Wow…I didn’t know doctors were even allowed to refuse care to patients at all, much less for bullshit reasons such as your weight being over the magic number. If fat people really are “at risk”, it certainly doesn’t follow that doctors would refuse fat women the preventative screenings they need.

Carol Gwenn makes a good analogy with mechanics and old cars. Why would a doctor turn away work? Just makes me feel like many doctors really don’t give a shit about helping folks.

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kcjones on May 21, 2011 at 12:00 am.

Hospitals can refuse care too. When I couldn’t afford to pay my psychiatric hospitalization bill, the creditor said that if I didn’t pay the hospital would put me on its “do not admit” list. I absolutely know that my favorite mental hospital has a do not admit list in place, because one of my (ex) friends is on it. I felt like my world was falling apart, because there is no other mental hospital that I would feel comfortable going to if I needed it. Fortunately, I contacted the hospital and told them my situation and they wrote off the rest of the bill with my status not affected. A long-winded way of saying that there are plenty of medical places that will refuse care for many reasons. And where would I go if I couldn’t go to this place? Either I’d refuse to go or I’d end up somewhere that wouldn’t give adequate care.

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silentbeep on May 19, 2011 at 1:10 pm.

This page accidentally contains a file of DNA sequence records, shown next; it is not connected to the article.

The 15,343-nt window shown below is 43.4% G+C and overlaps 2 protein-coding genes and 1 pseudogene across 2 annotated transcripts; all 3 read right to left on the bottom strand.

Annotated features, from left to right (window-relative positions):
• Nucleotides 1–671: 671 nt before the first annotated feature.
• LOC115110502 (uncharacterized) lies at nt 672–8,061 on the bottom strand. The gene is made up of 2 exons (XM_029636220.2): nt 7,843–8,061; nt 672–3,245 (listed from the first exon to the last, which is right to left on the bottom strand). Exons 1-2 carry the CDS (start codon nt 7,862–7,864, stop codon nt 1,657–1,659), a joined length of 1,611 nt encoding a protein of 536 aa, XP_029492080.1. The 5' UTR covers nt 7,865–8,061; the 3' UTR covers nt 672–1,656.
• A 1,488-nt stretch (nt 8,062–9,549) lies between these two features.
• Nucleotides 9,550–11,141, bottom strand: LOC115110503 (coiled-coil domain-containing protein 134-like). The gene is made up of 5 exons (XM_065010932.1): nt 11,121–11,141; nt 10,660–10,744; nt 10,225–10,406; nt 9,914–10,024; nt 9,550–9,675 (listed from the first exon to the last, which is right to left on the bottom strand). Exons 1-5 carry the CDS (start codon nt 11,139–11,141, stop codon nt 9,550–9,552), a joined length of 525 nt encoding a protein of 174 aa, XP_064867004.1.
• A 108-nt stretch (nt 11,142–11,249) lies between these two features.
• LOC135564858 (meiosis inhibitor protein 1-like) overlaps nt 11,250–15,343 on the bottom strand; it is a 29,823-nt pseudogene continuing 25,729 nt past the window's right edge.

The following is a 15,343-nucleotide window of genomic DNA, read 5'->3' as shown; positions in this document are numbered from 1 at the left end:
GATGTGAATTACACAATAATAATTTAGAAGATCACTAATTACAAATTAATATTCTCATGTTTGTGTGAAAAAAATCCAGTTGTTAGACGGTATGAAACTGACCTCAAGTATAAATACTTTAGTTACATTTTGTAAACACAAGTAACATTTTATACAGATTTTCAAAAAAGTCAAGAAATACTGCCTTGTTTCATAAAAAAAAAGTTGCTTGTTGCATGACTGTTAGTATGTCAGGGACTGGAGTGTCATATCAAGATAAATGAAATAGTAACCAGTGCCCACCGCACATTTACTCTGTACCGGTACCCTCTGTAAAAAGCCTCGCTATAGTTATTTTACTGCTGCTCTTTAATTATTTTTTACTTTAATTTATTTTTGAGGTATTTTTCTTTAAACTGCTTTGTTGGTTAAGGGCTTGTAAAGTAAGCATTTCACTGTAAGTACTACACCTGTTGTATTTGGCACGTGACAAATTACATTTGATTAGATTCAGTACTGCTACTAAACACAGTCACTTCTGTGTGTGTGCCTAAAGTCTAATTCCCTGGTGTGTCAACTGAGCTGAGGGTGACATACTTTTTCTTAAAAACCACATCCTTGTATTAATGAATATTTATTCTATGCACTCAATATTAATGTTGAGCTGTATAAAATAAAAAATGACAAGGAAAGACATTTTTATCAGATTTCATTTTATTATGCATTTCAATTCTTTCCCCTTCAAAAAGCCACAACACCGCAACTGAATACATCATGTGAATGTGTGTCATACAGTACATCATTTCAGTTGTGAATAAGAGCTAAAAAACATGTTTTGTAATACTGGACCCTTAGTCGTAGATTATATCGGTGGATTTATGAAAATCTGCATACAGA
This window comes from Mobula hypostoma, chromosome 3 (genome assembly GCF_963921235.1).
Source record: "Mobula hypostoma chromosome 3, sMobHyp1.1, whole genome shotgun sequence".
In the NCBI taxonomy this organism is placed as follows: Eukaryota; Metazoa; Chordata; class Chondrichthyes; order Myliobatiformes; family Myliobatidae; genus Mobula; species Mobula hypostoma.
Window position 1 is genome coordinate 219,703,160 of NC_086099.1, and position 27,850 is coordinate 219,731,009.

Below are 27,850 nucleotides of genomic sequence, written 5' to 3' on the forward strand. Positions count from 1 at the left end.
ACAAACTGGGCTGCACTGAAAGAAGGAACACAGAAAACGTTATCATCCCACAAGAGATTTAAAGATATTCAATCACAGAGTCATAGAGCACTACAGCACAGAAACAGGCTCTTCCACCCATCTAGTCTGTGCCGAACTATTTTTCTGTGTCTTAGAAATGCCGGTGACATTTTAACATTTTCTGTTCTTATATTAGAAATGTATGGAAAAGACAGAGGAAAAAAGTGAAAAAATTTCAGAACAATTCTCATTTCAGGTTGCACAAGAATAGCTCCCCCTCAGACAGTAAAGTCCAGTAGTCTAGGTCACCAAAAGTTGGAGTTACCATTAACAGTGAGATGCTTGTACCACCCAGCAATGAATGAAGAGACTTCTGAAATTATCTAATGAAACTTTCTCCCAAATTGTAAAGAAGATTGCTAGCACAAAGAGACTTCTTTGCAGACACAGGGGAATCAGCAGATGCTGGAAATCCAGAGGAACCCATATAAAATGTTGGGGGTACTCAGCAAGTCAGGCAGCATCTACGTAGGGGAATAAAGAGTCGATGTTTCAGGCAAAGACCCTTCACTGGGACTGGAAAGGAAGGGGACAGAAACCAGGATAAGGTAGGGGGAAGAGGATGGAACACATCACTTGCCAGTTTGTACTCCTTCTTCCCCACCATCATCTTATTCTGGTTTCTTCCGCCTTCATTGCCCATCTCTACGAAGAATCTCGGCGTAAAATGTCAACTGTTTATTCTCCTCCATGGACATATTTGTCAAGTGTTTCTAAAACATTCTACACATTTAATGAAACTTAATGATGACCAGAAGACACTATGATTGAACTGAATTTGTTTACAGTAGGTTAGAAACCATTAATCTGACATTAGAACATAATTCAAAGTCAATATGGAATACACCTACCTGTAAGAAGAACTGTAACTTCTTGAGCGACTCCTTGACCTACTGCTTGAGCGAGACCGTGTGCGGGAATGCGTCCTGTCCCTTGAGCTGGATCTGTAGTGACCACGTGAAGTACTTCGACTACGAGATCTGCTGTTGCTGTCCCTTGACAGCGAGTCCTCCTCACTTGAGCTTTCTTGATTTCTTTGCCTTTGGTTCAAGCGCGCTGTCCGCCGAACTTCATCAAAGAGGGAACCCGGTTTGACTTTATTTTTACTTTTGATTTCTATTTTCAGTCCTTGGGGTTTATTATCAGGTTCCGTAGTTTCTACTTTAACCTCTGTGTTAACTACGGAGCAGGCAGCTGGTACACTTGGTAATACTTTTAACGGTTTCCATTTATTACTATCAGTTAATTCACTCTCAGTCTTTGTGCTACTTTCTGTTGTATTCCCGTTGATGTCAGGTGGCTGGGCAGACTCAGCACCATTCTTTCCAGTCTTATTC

If these doctors only want to see patients that they think are “healthy” (true or not) they are missing the point of their job entirely. What assholes.

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Veronica on May 19, 2011 at 1:43 pm.

I have come to the conclusion that healthcare is seen as a privilege rather than a right in USA. Kinda sucks in my view.

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Awlbiste on May 19, 2011 at 2:41 pm.

As a 230ish lb woman who carries the vast majority of her weight in her tummy and apron area, I have never once had a gyno tell me that my weight was an impediment towards doing the bimanual exam. Actually the only thing weight related a doctor has ever told me was related to doing breast self exams (due to my rack o’ doom).

I’ve certainly never had issues with a weak table. That just seems made-up, almost.

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ErinLala on May 19, 2011 at 3:23 pm.

200lbs! is that even fat? what if you are 6 foot2? lol. gawwwwwd!

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JupiterPluvius on May 19, 2011 at 6:07 pm.

Yeah, right? If Serena Williams got pregnant and gained 30 pounds of baby weight, she would suddenly be so deathfatz that it would be an OB-GYN’s risk of life and limb to treat her?

Not that this shit is okay at any weight, just laughing at how low the bar is set.

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Christine on May 19, 2011 at 4:59 pm.